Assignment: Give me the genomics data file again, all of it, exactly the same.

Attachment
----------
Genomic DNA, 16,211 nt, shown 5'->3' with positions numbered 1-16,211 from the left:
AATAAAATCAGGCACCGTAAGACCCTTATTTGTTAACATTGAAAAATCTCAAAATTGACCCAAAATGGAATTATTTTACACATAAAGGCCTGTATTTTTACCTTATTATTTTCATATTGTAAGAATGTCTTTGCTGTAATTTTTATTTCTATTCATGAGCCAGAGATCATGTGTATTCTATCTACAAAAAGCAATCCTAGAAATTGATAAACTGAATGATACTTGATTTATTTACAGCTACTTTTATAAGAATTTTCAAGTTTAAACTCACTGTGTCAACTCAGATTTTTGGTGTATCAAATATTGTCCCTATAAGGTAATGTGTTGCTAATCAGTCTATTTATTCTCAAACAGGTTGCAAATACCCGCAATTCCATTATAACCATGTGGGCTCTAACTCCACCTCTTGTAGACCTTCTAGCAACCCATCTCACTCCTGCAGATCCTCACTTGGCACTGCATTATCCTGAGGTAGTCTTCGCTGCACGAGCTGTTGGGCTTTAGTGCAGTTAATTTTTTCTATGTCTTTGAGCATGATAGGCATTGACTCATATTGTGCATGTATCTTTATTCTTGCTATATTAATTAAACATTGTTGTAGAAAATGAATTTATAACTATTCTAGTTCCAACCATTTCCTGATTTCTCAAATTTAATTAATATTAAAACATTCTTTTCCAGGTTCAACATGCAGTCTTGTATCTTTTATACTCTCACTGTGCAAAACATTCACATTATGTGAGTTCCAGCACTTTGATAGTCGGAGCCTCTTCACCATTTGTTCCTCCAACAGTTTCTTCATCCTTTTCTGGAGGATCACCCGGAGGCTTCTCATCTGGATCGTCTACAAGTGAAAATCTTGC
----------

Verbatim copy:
Genomic DNA, 16,211 nt, shown 5'->3' with positions numbered 1-16,211 from the left:
AATAAAATCAGGCACCGTAAGACCCTTATTTGTTAACATTGAAAAATCTCAAAATTGACCCAAAATGGAATTATTTTACACATAAAGGCCTGTATTTTTACCTTATTATTTTCATATTGTAAGAATGTCTTTGCTGTAATTTTTATTTCTATTCATGAGCCAGAGATCATGTGTATTCTATCTACAAAAAGCAATCCTAGAAATTGATAAACTGAATGATACTTGATTTATTTACAGCTACTTTTATAAGAATTTTCAAGTTTAAACTCACTGTGTCAACTCAGATTTTTGGTGTATCAAATATTGTCCCTATAAGGTAATGTGTTGCTAATCAGTCTATTTATTCTCAAACAGGTTGCAAATACCCGCAATTCCATTATAACCATGTGGGCTCTAACTCCACCTCTTGTAGACCTTCTAGCAACCCATCTCACTCCTGCAGATCCTCACTTGGCACTGCATTATCCTGAGGTAGTCTTCGCTGCACGAGCTGTTGGGCTTTAGTGCAGTTAATTTTTTCTATGTCTTTGAGCATGATAGGCATTGACTCATATTGTGCATGTATCTTTATTCTTGCTATATTAATTAAACATTGTTGTAGAAAATGAATTTATAACTATTCTAGTTCCAACCATTTCCTGATTTCTCAAATTTAATTAATATTAAAACATTCTTTTCCAGGTTCAACATGCAGTCTTGTATCTTTTATACTCTCACTGTGCAAAACATTCACATTATGTGAGTTCCAGCACTTTGATAGTCGGAGCCTCTTCACCATTTGTTCCTCCAACAGTTTCTTCATCCTTTTCTGGAGGATCACCCGGAGGCTTCTCATCTGGATCGTCTACAAGTGAAAATCTTGC